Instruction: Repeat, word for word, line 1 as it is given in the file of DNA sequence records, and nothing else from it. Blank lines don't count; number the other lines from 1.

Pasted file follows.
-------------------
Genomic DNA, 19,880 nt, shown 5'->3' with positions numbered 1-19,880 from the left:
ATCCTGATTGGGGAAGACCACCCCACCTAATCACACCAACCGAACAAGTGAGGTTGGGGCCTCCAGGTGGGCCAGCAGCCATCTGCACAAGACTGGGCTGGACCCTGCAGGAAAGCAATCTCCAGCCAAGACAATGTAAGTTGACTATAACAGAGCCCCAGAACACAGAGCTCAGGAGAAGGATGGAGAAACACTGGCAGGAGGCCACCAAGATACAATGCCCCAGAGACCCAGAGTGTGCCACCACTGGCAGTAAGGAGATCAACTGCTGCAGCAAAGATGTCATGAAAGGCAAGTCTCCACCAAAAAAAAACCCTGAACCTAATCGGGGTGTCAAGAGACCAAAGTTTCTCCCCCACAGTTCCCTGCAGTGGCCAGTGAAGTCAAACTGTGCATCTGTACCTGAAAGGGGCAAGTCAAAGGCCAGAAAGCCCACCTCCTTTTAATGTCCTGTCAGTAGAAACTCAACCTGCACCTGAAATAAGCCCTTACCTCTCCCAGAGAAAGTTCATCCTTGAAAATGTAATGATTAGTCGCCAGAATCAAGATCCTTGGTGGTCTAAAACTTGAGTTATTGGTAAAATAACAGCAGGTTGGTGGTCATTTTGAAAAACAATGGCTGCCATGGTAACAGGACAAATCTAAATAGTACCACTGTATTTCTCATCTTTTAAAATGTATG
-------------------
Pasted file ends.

Genomic DNA, 19,880 nt, shown 5'->3' with positions numbered 1-19,880 from the left: